The Stealth 700 Gen 2 has a slimmer version of Turtle Beach’s usual built-in microphone. The hard plastic mic is built into the housing of the left earcup, so it sits flush when flipped up into mute position. The flip-down mic is very convenient and easy to use, but can’t really be repositioned. It has a secondary hinge letting you move slightly closer or further from your face, but it’s a far cry from the reshapable wire mics you find from many other manufacturers.
Turtle Beach Stealth 700 Gen 2 – Software
The Stealth 700 Gen 2 uses two pieces of software, both called Turtle Beach Audio Hub. The Audio Hub app on your gaming PC only communicates with the Stealth 700 Gen 2 as a means of upgrading its firmware. You’ll need it, but you’ll rarely use it.
The Turtle Beach Audio Hub app for iOS and Android phones is a modest, but useful configuration app. It allows you to switch among four audio presets, or create a custom balance between bass and treble. It doesn’t give you full EQ level controls, so it isn’t as robust as what you’d find on a PC headset, but it’s more than you get with many console headsets.
Audio Hub also allows you to customize two of the inputs on the headset, the secondary volume wheel and the Mode button. You can also toggle and adjust the level of Superman hearing, Turtle Beach’s performance-focused audio setting and system-level audio prompts. Like the levels, these aren’t groundbreaking features, but access to them is not a given on consoles. And unlike the Stealth 600 Gen 2, you can check and change them on the fly with your phone, which is much more convenient than plugging the headset into your PC whenever you want to make a change.
Turtle Beach Stealth 700 Gen 2 – Gaming
The Stealth 700 Gen 2 delivers strong overall audio quality. Its 50mm “nanoclear” speakers come through loud and clear and mostly sharp in all kinds of games, competitive and story-driven, including Marvel’s Avengers, Call of Duty: Modern Warfare, and others. Across the board, both music and game sounds came through across the spectrum – low, mid, and high tones. In Star Wars: Squadrons, you can hear and feel the low hum of the ships, and hear the little nuances of blasters and other Star Wars sounds that we’ve all come to know so well over the years.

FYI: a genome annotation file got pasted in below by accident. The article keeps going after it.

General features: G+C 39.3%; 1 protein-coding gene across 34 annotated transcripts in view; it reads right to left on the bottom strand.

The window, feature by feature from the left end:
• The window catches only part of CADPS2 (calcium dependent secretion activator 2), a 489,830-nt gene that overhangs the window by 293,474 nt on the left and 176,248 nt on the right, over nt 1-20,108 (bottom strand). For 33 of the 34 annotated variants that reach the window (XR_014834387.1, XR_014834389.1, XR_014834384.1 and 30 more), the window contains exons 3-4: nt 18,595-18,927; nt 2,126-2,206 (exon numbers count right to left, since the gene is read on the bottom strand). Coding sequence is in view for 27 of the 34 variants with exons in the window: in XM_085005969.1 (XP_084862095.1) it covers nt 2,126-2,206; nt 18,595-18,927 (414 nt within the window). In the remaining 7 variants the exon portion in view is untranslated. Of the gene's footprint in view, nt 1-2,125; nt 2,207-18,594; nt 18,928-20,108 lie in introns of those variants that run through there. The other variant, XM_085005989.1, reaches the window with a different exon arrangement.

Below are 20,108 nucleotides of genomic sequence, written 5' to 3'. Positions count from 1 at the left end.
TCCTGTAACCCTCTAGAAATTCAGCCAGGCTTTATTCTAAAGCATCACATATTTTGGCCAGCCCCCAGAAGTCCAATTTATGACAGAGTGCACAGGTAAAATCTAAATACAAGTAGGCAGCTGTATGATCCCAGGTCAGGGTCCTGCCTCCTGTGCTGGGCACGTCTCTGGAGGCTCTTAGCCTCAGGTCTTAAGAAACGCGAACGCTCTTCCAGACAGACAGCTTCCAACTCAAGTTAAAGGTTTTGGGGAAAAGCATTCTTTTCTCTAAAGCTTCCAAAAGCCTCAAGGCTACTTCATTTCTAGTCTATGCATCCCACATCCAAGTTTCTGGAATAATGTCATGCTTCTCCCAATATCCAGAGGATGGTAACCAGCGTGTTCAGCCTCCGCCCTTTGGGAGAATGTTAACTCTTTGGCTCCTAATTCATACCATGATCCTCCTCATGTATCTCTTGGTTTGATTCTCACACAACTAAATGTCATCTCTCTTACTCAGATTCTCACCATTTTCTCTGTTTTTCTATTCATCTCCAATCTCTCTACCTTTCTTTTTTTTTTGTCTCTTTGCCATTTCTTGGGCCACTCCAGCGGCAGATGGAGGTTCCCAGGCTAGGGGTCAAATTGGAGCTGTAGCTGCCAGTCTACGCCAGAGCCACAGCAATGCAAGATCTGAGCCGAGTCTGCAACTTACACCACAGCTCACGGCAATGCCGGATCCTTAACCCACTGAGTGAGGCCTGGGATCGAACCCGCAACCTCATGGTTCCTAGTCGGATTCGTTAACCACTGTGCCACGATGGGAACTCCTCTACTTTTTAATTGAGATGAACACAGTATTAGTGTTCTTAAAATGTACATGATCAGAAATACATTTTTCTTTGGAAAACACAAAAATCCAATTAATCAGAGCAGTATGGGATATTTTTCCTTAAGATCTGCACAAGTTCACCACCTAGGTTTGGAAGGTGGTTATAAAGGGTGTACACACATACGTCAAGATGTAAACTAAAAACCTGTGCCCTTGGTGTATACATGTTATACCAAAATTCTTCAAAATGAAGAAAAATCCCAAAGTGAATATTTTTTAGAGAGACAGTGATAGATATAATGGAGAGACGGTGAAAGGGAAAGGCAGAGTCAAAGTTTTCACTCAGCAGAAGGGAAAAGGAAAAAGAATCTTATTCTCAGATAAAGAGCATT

Weirdly, The Messenger – a platformer with music made to sound like something you’d hear on 8- and 16-bit-style consoles – presented some of the only noticeable audio hiccups. Some complex, high notes in the music would come through scratchy and muddled.
Like the Stealth 600 Gen 2, the Stealth 700 Gen 2 supports virtual 7.1 surround sound through Windows Sonic, and offers a functional, but not particularly rousing virtual surround sound experience. In games like Apex Legends, you can hear directionality of gunfire, footsteps and other sounds, but sounds coming from your side or behind you sometimes sound disproportionately loud. On the Stealth 700 Gen 2 specifically, I noticed that Windows Sonic created compression issues, which led to little pip noises coming out of nowhere every so often. Simply put, most games sound better with it off.
The same goes for Turtle Beach’s performance-minded audio mode, Superhuman Hearing. When paired with surround sound, it emphasizes gameplay-relevant tones, like footsteps, over general gameplay sound. Strangely, it also raises the volume across the board, so everything is very loud. It technically works – the “right” sounds come through more clearly than the rest – but the difference isn’t as significant as I’ve experienced in similar modes from other headsets. More importantly in my mind, the listening experience isn’t as pleasant with Superhuman Hearing on. The volume is too high, and sudden noises pop too aggressively.
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As with the Stealth 600 Gen 2, I was pleasantly surprised by the quality of the Stealth 700 Gen 2 mic. It comes through loud and clear, even without the ability to make proper adjustments. It tends to pick up outside or background noise, like a fan, air conditioner, or, in one case, a neighbor’s gardener blowing leaves. It paints in broad strokes, but it gets the job done.